If you were to tell me you have never once let your attention wander to Facebook, Reddit or text messages while in class, I think we can all agree that would be an outright lie.
But while I agree with parts of Garth Beyer’s column last week on student web multitasking in lecture, I don’t necessarily agree with the reasons he gives for such activity.
Beyer gives two main reasons for students’ prevalent web multitasking. First, he says we are expected to keep up-to-date with so many facets of life, like school, work, personal and professional connections and so forth, that it’s difficult not to be constantly checking up on our online lives. Since we can, for the most part, get away with the same grade whether we pay attention in class or not, we therefore can justify web multitasking to help juggle our responsibilities.
The second reason is, in essence, that lectures do not provide the connectivity we crave in this day and age, so we find it online instead. But how one feels more “connected” by looking at Imgur than by participating in class is beyond me.
While reading Beyer’s column, one question kept arising in my mind: If you’re spending tens of thousands of dollars to get a college degree at a liberal arts university, but you can’t bring yourself to find the course material interesting enough that you want to actively pay attention and participate, then maybe, just maybe, you’ve got the wrong major.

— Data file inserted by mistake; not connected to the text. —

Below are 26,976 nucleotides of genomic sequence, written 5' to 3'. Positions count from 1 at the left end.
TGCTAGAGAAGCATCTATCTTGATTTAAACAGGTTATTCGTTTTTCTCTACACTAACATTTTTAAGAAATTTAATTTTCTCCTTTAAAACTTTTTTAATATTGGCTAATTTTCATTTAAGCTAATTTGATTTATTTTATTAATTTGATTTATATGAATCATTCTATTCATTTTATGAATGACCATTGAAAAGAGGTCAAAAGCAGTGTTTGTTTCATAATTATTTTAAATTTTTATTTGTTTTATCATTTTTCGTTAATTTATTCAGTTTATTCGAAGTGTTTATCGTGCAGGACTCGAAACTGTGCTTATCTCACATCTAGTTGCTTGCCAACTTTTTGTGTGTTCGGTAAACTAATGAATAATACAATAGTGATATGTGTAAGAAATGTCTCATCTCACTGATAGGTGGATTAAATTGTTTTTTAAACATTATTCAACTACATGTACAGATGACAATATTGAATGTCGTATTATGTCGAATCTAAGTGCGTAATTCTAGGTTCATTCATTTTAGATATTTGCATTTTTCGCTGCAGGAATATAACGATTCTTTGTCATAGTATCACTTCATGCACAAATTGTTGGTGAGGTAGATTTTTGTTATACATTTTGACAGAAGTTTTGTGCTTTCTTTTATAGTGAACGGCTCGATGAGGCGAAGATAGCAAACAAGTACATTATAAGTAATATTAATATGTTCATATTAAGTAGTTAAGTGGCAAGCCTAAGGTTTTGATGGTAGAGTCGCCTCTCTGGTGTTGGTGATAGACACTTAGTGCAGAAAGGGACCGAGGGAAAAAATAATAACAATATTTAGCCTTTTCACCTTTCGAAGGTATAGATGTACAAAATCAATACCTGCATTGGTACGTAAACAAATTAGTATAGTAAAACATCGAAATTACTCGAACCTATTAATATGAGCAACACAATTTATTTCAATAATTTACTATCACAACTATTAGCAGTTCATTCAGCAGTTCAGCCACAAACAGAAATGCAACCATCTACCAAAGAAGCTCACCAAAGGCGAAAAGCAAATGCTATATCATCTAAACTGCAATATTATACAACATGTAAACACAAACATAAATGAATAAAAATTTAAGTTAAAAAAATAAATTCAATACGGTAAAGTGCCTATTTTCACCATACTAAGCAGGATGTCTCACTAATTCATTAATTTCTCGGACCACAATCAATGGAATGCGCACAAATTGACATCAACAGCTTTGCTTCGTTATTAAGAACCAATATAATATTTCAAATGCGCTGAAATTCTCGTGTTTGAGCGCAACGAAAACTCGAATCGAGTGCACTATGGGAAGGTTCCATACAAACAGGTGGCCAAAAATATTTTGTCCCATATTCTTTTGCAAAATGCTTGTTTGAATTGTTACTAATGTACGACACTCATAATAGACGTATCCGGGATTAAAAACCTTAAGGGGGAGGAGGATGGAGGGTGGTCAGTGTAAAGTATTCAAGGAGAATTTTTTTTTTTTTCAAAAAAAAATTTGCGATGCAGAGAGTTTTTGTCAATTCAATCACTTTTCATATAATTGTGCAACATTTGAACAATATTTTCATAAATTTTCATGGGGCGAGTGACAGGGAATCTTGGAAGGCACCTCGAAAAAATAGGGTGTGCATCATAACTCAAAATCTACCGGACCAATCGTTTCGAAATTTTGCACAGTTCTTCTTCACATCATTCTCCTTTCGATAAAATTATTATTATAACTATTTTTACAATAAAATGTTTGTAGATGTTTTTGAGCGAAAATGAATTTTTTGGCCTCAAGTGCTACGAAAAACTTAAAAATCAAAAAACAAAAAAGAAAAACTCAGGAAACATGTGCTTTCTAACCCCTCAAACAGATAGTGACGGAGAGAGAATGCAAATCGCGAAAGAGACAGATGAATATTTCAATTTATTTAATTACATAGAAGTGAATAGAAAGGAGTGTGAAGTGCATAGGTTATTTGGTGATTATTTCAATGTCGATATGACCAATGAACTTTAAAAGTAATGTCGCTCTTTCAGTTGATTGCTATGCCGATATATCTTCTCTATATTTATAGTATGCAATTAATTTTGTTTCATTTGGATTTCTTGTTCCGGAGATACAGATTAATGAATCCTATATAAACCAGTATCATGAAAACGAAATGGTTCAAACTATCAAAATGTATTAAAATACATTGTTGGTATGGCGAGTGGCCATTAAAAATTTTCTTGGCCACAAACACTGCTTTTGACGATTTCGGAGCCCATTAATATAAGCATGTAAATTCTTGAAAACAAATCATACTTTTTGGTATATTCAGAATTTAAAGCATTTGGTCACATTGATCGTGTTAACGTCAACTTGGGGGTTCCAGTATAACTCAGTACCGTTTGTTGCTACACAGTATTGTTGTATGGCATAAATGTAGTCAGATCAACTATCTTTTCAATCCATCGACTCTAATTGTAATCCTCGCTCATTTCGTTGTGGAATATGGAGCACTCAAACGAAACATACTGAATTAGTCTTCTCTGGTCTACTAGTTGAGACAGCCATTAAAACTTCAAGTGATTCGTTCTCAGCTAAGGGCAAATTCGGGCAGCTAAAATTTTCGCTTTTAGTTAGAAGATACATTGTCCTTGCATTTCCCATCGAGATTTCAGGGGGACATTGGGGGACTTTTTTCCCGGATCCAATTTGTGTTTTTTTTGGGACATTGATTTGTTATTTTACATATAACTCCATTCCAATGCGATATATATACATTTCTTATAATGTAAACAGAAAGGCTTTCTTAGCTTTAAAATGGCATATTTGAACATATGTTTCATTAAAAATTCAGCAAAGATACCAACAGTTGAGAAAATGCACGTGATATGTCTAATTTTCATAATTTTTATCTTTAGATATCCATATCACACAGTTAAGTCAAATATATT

I understand there are days when it’s a struggle to sit through a lecture. It can be a battle to force yourself to keep focus. We all space out from time to time, especially when 20 minutes are all that stands between you and lunch.
But isn’t that lecture the whole reason we are here? If you’re a political science major who cannot seem to pay attention in your intro to political science course, then maybe that’s a sign you’re not actually that interested in it. The same goes for all majors and all schools.
I don’t mean to imply that students should not be made to work hard. Slaving away with assignments is different than finding the material interesting and engaging. It’s one thing to complain about the amount of reading you get, but it’s entirely another to complain that a class in your department is boring.
Our society views a college degree as something necessary, something requisite to get anywhere in this world. But once we’ve got a few semesters under our belt, we’re suddenly faced with the question of what to major in now that our feet are in this institution that we “had to” go to. And, hell, there’s a “real world” after undergrad, so we better choose a utile major.
I agree with Beyer that perhaps students’ inabilities to pay attention in class nowadays might stem from a teaching model that could use some updating, especially with interactivity. But that would most likely require smaller class sizes, and given the cuts the University of Wisconsin has been facing, that doesn’t seem to be a possibility.
So if you find yourself unable to focus in classes central to your major, ask yourself why the hell you’re in them.
Reginald Young ([email protected]) is a senior majoring in legal studies and Scandinavian studies.